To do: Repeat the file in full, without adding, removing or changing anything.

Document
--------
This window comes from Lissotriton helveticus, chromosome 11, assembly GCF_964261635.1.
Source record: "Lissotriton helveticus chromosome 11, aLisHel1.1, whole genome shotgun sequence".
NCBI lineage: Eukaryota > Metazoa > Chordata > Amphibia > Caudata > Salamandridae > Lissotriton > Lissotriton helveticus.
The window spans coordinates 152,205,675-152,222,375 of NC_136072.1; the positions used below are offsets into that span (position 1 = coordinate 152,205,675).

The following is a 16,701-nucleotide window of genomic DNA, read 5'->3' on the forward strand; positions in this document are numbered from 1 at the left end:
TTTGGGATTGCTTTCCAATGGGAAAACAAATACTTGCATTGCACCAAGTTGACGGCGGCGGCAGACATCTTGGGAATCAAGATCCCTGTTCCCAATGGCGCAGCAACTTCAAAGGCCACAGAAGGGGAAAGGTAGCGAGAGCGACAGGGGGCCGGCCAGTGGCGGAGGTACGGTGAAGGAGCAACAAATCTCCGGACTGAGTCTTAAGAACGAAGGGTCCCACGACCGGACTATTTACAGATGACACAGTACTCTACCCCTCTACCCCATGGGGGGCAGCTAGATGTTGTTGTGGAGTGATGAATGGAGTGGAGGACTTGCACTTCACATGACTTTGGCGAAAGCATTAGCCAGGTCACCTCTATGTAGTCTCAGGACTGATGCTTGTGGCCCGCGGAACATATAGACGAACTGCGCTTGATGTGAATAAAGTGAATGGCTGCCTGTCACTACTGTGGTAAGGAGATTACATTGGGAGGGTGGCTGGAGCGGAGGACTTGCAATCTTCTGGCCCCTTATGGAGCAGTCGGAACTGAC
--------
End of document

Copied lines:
This window comes from Lissotriton helveticus, chromosome 11, assembly GCF_964261635.1.
Source record: "Lissotriton helveticus chromosome 11, aLisHel1.1, whole genome shotgun sequence".
NCBI lineage: Eukaryota > Metazoa > Chordata > Amphibia > Caudata > Salamandridae > Lissotriton > Lissotriton helveticus.
The window spans coordinates 152,205,675-152,222,375 of NC_136072.1; the positions used below are offsets into that span (position 1 = coordinate 152,205,675).

The following is a 16,701-nucleotide window of genomic DNA, read 5'->3' on the forward strand; positions in this document are numbered from 1 at the left end:
TTTGGGATTGCTTTCCAATGGGAAAACAAATACTTGCATTGCACCAAGTTGACGGCGGCGGCAGACATCTTGGGAATCAAGATCCCTGTTCCCAATGGCGCAGCAACTTCAAAGGCCACAGAAGGGGAAAGGTAGCGAGAGCGACAGGGGGCCGGCCAGTGGCGGAGGTACGGTGAAGGAGCAACAAATCTCCGGACTGAGTCTTAAGAACGAAGGGTCCCACGACCGGACTATTTACAGATGACACAGTACTCTACCCCTCTACCCCATGGGGGGCAGCTAGATGTTGTTGTGGAGTGATGAATGGAGTGGAGGACTTGCACTTCACATGACTTTGGCGAAAGCATTAGCCAGGTCACCTCTATGTAGTCTCAGGACTGATGCTTGTGGCCCGCGGAACATATAGACGAACTGCGCTTGATGTGAATAAAGTGAATGGCTGCCTGTCACTACTGTGGTAAGGAGATTACATTGGGAGGGTGGCTGGAGCGGAGGACTTGCAATCTTCTGGCCCCTTATGGAGCAGTCGGAACTGAC